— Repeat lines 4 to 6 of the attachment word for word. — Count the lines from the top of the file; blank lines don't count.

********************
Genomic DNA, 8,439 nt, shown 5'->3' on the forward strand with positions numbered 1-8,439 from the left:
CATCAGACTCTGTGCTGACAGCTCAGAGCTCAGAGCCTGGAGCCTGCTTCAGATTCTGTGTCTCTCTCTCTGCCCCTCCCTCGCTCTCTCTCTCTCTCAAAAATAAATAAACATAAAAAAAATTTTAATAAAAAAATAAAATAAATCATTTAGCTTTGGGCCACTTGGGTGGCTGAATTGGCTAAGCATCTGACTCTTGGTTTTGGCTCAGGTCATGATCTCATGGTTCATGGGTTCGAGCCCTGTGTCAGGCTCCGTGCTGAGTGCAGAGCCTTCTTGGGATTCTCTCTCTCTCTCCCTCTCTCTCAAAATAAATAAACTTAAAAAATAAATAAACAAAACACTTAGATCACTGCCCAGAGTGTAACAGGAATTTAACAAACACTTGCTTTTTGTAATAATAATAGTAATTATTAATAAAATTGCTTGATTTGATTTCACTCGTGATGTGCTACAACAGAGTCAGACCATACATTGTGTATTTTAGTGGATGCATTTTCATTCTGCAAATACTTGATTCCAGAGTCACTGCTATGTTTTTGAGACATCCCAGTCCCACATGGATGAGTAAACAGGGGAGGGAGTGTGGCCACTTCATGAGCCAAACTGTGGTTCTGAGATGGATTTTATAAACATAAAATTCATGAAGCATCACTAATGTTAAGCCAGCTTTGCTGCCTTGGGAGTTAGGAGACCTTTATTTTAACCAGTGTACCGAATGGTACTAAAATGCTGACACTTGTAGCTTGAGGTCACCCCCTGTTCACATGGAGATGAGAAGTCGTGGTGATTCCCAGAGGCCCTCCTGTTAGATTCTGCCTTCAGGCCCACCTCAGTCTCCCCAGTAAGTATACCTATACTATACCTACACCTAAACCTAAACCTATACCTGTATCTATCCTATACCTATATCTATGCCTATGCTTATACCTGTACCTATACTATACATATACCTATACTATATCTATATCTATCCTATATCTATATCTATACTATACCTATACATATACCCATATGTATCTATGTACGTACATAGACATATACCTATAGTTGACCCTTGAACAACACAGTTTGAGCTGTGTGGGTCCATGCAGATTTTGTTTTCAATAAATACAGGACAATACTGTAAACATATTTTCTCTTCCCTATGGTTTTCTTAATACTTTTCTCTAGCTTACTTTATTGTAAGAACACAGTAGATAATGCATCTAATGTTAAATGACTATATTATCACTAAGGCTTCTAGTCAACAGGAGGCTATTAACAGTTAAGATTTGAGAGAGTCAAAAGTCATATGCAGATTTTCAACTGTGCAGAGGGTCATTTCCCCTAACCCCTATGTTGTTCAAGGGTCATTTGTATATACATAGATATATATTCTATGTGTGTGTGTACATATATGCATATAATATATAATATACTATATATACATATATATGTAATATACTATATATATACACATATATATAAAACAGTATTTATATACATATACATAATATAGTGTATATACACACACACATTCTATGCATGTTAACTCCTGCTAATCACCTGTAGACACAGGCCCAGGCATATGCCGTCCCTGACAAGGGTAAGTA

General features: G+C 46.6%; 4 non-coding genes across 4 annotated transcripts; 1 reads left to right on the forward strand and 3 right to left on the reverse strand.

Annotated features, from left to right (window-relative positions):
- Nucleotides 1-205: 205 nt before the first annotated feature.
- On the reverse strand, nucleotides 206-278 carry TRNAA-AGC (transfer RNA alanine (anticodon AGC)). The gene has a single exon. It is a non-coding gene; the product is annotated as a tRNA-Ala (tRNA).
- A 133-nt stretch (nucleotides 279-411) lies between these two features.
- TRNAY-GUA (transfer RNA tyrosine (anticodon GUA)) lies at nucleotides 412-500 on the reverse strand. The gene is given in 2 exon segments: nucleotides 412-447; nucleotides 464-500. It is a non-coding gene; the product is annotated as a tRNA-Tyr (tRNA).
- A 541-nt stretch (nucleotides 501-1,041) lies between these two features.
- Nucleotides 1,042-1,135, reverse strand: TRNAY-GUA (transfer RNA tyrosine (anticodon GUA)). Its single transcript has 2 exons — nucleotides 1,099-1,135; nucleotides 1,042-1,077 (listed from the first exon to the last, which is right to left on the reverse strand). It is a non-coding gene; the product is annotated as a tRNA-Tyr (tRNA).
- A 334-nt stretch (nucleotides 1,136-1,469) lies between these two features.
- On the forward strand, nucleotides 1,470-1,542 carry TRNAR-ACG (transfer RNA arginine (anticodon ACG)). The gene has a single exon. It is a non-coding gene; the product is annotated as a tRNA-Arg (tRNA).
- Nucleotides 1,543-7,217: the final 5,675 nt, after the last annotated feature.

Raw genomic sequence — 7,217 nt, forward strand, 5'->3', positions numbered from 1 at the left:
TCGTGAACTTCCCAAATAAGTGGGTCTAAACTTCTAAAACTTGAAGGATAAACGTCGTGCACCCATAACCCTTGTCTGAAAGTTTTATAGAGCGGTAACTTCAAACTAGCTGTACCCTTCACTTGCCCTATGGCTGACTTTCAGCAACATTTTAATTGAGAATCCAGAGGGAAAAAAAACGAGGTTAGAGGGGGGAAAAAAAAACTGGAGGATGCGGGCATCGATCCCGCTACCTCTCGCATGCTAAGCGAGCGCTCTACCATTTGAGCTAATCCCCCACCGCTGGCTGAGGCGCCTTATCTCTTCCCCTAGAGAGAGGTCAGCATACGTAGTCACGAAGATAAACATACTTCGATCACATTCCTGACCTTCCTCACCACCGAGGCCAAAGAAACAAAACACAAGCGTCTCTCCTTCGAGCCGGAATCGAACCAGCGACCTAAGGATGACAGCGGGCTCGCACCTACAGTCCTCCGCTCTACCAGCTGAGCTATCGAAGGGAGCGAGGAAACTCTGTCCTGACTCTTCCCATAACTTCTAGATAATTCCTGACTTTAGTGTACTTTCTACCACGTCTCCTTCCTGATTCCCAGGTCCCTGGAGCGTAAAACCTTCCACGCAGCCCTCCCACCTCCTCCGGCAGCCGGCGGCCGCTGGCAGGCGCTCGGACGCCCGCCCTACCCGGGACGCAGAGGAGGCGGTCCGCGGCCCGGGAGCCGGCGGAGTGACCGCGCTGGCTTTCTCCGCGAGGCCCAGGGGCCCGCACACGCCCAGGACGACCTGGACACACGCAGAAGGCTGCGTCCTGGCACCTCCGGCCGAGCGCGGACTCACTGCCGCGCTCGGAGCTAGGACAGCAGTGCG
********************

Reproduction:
Annotated features, from left to right (window-relative positions):
- Nucleotides 1-205: 205 nt before the first annotated feature.
- On the reverse strand, nucleotides 206-278 carry TRNAA-AGC (transfer RNA alanine (anticodon AGC)). The gene has a single exon. It is a non-coding gene; the product is annotated as a tRNA-Ala (tRNA).